business news in context, analysis with attitude

We reported Friday on a study by the Direct Marketing Association (DMA) that conventional wisdom about the amount of taxes being lost to e-commerce has been incorrect, and implication being that states looking to plug their budget gaps on the back of a new online sales tax may be surprised by the results. In 2001, for example, it as believed that $13.3 billion in sales taxes were lost to the online channel, but the DMA study says it was closer to $2.5 billion.

One MNB user wrote:

“Since most of the items purchased on line are goods as opposed to services, the DMA lacks credibility on their estimate that taxes lost by states for on-line sales will be less than 1/10th those estimated by a non-biased University study. I hate the idea of sales taxes on line but I hate worse the trade organizations that bend and twist the truth in order to glad hand their members. Call it like it is. If you buy a TV in a store you pay sales tax. If you buy that same TV on the Internet, you don't.

“Frankly, I think the DMA is naive if it thinks that payment of sales taxes will effect the public's use of the Internet to buy products. The force pushing Internet sales has nothing to do with sales tax avoidance. The world is different post 911. States are pinched to provide basic social services, much less added security programs. The Internet sales taxes are a way for some states to make up the difference without raising their basic tax structures, cutting services, or introducing (increasing) dependence on gambling. I really do hate the idea of paying more taxes....but somebody explain to me...exactly why products sold on line don't qualify for sales taxes?”

Another MNB user wrote:

“The DMA report estimates that states will miss out on $4.5 billion in tax revenue in 2011, while a different study by the University of Tennessee suggests that states will lose $54 billion. I know I went to school when they used "old math", but anyway you count it, there is a BIG difference in $4.5 Billion and $54 Billion.

“Let’s see them quantify how they reached their respective estimates. My gut feel, is they are both wrong and your numbers are correct in assuming that it is closer to somewhere in the middle. Does anyone have a real handle on the amount of sales actually made that could be taxable? I would suggest they use last reporting years numbers, not some estimate in the future.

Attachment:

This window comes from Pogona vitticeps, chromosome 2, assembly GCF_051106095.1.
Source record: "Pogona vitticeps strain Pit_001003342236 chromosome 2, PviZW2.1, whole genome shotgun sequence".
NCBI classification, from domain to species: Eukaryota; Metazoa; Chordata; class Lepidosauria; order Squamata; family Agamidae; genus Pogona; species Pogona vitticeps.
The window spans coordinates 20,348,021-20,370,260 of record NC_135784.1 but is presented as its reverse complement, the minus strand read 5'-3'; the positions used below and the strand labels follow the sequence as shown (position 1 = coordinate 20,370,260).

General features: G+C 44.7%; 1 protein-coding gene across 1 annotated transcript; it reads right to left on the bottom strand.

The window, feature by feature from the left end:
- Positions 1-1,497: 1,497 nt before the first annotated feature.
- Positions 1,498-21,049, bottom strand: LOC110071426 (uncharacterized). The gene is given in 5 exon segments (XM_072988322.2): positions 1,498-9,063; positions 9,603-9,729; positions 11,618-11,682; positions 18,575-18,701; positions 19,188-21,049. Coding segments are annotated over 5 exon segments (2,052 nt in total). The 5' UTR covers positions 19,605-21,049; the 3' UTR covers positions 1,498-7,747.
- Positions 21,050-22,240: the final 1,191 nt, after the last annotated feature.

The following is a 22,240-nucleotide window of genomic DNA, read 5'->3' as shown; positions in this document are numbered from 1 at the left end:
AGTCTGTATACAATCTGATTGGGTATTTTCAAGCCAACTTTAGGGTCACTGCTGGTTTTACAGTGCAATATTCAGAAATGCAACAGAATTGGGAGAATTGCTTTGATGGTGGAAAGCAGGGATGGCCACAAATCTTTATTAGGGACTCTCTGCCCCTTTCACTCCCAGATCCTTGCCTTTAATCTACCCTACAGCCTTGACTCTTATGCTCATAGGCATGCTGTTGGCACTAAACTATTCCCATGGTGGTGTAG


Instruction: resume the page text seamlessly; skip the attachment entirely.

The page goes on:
“I really don't think that someone on E-Bay would be paying taxes on what they sell, so take those sales away. Take away those sales that are currently being taxed. Take out the non-taxable amounts (those items that are not taxed if you purchased them at retail) and get to a truer number. Then, maybe, I will believe we can have a discussion on this issue. Garbage In - Garbage Out. I don't believe DMA or University of Tennessee, they are both garbage numbers.”

On the subject of loyalty marketing, MNB user Charlie Young wrote:

“Stores want customers to be loyal, but they base loyalty on price. It doesn't matter if that is two tiered pricing or Gold Points or Green Stamps... it is price. It seems strange that price becomes the primary loyalty locus when it is a ubiquitous tool, available to all, dominated by some (Wal-Mart), featured by others (Costco).

“Consumers are loyal to brands. Some like Coke because of the taste, some pick Chinet because it looks clean and is sturdy, some select Tide because = they believe it cleans better, some like Wegman's because it reeks of quality...differentiators come in all types and sizes.

“Retailers have trouble communicating one-to-one. It does not fit the existing patterns of merchandising. Flyers and coupons are mass tools, trade discounts and slotting allowances do nothing for the loyalty of your best customer. If these offers and communications reach the shopper and price is the offer, that consumer will certainly read all the offers and probably go to more than one store.